Why do brokers provide technical analysis?

 

hf

Honestly, have you ever looked at a piece of technical analysis that a broker has emailed to you?

Emails starting with ‘Technical Levels for 16/03/2018’.

Why do you send these things, but then promote in education that you should follow your own strategy and do your own research?

Oh, and why do brokers expect clients to follow their analysis when they’re probably trading against them?

It’s bizarre, but probably due to a little thing called SEO, something which I’m learning about in this blog.

In my view, market analysts are little more than content marketers.

And that’s absolutely OK.

Even at banks, analysts producing reports are just one cog in the commissions machine – investors want to feel secure in the notion that the people handling their cash know what they’re doing (although, if they just bought $SPY and held for 10 years, they’d probably earn more).

I guess that if a retail client from a brokerage receives something that looks good, there’s a subconscious feeling of security, even though total autonomy with execution is with them…

The broker is just there to collect fees.

At the end of the day, most revenue is derived from fees (example is from advising on M&A but you get the picture).

That ‘2 and 20’ structure, where a hedge fund takes 2% of AUM and 20% of any profit earned has worked well for many years.

The 2% has been explained to me as a manager’s bread and butter, while the 20% is just a bonus – I mean, it’s probably why Bill Ackerman isn’t crying his eyes out after losing out on Valeant and Herbalife.

Some investors have been questioning this model for a while now…

And Mr. Buffet’s famous bet would add fuel to their argument…

Back to the brokers…

It’s not a criticism of why they do it, but I just wonder whether it’s actually worth it in the end when they’re likely to collect the fee or profit off the B Book anyway, since the stats even out to 80:20 loss:win with any types of marketing strategies anyway.

 

 

 

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In FX, simplicity is best… #fx #btc #audjpy

K I S S

Keep It Simple Stupid

Probably what you hear about everything.

In trading, it’s genuinely hard to keep things simple.

First, you pick up bad habits.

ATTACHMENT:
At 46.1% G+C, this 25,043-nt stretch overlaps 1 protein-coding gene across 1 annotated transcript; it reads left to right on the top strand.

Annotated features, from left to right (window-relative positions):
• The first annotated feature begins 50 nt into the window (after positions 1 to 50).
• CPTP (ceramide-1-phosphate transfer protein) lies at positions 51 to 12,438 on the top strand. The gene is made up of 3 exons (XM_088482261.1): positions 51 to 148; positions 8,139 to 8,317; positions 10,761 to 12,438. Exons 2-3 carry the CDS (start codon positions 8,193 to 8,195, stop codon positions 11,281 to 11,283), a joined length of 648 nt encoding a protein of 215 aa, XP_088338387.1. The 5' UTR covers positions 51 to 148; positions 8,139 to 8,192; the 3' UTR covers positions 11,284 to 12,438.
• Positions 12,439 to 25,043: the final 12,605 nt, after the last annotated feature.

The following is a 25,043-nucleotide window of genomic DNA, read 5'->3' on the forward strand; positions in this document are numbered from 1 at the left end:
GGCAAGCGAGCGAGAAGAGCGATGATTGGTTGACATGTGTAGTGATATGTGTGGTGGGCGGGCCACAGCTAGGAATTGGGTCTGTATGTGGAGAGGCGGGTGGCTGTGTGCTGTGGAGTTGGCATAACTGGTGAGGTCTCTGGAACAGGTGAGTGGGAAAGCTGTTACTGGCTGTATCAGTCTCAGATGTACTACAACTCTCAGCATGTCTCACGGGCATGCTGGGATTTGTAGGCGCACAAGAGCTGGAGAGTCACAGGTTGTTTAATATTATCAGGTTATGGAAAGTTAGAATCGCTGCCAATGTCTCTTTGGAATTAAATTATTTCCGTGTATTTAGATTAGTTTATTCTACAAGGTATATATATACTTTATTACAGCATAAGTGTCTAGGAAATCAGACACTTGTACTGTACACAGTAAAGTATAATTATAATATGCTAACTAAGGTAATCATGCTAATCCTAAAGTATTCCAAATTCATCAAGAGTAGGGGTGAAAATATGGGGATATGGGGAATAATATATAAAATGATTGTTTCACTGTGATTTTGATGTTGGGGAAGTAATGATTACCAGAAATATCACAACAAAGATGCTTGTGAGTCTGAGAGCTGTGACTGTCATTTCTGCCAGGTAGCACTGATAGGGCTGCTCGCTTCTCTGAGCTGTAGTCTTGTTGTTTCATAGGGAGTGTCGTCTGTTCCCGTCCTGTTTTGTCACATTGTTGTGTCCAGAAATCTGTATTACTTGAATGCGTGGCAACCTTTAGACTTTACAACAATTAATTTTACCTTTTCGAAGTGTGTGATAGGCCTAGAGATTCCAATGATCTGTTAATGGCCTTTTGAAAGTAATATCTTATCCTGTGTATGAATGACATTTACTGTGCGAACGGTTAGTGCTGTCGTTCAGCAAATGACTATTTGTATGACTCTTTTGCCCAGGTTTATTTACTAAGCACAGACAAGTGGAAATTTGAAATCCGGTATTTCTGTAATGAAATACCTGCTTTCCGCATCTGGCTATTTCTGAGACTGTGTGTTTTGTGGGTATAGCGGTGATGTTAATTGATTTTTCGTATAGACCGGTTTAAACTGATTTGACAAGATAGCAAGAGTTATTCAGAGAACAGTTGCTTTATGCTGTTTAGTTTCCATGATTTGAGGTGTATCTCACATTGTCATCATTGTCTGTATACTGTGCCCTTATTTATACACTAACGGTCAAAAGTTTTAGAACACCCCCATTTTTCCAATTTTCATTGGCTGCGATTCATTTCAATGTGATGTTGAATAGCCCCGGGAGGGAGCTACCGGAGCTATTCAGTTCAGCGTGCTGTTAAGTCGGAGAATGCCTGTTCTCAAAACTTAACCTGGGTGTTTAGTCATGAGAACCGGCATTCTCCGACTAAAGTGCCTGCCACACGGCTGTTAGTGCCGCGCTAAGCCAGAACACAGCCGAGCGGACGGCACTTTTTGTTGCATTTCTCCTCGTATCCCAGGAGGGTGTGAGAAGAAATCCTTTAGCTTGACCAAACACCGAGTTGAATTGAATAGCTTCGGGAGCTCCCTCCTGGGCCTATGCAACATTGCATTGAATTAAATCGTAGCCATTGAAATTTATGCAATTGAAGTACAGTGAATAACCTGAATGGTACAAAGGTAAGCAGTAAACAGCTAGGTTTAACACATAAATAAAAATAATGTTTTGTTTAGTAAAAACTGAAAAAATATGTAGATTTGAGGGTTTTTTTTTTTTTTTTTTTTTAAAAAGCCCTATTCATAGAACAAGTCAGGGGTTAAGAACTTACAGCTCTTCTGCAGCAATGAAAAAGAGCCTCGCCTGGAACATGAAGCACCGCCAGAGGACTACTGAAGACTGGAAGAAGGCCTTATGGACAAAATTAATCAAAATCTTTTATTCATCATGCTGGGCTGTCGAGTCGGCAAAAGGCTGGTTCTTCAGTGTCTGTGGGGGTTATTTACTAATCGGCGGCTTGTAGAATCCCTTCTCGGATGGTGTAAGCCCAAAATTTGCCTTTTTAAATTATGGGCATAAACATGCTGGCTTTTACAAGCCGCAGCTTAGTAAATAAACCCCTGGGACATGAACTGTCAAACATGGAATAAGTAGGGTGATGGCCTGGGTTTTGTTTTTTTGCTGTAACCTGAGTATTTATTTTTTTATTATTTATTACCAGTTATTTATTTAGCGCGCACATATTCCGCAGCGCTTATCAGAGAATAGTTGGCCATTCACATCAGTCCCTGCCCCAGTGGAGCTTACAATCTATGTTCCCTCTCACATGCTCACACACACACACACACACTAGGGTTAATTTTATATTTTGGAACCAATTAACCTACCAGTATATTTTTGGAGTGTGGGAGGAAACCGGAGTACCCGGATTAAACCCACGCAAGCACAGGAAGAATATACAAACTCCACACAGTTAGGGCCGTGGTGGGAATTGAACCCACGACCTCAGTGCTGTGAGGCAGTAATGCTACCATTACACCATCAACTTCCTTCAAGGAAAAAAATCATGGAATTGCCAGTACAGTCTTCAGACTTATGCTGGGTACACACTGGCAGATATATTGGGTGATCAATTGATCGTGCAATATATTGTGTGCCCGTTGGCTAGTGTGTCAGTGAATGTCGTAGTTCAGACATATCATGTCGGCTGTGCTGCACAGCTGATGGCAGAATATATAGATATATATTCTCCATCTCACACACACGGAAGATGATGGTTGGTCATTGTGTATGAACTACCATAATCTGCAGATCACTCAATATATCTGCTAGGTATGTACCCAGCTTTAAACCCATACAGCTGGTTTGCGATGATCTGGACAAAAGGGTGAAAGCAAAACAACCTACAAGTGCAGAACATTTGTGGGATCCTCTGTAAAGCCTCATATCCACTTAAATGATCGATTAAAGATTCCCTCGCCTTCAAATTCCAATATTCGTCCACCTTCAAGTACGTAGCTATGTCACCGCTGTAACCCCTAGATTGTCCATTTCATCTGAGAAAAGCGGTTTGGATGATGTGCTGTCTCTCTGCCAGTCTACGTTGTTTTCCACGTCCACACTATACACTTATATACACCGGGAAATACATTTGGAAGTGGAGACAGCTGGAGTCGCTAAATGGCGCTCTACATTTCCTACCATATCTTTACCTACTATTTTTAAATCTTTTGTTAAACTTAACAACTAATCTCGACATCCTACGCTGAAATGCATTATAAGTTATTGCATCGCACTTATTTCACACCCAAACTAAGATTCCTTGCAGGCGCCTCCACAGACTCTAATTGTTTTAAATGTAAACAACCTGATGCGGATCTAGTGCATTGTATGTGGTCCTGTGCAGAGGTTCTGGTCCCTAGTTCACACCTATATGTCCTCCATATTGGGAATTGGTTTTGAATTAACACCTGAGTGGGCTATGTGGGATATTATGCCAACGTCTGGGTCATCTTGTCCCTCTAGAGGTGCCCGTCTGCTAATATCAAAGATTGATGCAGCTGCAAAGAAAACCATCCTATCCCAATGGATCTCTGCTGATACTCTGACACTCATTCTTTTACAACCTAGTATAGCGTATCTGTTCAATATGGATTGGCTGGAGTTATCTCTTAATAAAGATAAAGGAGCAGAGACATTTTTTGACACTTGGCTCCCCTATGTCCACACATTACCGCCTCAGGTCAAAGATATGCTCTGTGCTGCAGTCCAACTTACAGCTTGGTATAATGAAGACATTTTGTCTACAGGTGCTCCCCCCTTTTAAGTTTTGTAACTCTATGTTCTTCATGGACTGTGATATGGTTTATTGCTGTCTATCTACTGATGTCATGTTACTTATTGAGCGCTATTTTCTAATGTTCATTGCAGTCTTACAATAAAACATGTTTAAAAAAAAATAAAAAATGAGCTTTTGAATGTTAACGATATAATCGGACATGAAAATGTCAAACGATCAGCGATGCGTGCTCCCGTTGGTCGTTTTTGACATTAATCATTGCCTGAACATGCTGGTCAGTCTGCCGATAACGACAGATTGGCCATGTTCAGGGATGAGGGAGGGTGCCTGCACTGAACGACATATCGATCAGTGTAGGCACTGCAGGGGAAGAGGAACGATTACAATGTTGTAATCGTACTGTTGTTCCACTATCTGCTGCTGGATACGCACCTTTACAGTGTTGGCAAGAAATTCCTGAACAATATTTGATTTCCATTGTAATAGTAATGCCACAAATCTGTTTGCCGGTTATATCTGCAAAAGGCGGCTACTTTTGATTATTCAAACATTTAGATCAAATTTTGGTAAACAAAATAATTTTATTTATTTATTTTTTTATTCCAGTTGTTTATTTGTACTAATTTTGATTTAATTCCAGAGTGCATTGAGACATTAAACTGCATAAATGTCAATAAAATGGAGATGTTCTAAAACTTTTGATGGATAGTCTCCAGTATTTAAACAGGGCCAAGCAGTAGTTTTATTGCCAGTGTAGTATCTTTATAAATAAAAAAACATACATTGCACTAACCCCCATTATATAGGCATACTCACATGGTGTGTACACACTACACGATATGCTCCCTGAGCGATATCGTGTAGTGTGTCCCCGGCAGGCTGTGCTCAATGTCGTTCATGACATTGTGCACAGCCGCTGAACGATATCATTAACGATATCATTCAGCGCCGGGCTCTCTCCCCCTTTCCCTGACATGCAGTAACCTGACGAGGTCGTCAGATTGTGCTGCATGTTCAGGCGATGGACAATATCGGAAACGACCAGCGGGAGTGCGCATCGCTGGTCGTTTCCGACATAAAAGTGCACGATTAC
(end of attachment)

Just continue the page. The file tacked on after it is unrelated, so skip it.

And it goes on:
Next, you try to create a fantastically amazingly filtered strategy with loads of different variables, because you’ve been told you should be able to measure your hypothesis, and science normally says to filter until you get a valid conclusion, right?

After that, you become frustrated and feel pain.

Emotions get the better of you and you lose your head.

You lose money…

Then you repeat the process when you’ve calmed down.

It’s a vicious circle.

The issue with many comes down to the lack of understanding of price and the interpretation of it, which transfers into the understanding of risk.

Slight tangent re: risk. I saw a tweet describing spotting valid risk parameters as being an executable entry with ‘positively asymmetric’ risk:reward.

I’d never heard it be described with that phrase but I like it.

Technical analysis only works when you can interpret price.

The best FX traders are able to understand that TA and FA alone are limiting in their nature.

There’s a reason why interbank dealers make money – they can see the market… and well, they are the market.

We have to interpret price as we see it on our trading platforms to have a best guess as to what these guys are doing (well that’s what I do anyway).

One way recently that I have further simplified my trading is to just look at Heikin Ashi candles (and I mentioned this in my ‘What I have learnt after 7 years of trading‘ article the other day).

This has made my life easy.

Previously, I’d have to determine where the valid zone is that I’d expect a bounce from and then place up to 10 orders across the whole zone.

Heikin Ashi has changed that… and I can’t believe that it’s taken 7 years to find this out.

This is how simple it’s made my strategy…

I ask myself, ‘where was the last supply before it broke the low? Where is the untested demand that broke a prior high?’

Then I place my orders.

Below is AUDJPY and I mentioned I was selling it here.

That’s how simple it is, or at least how simple I personally find it.

There are other nuances as to whether I want to take it or not (I’m not going to say them all), but that’s the barebones – and Heikin Ashi has made where I want to do business so obvious it’s scary.

Arguably, it’s irrelevant as to what your filter is, but I’d say find something that makes it as obvious as possible. I have found it after seven years… seven years of thinking a chart display was a broker’s trick…

As I said, you learn something new everyday, so thanks @ForexCobain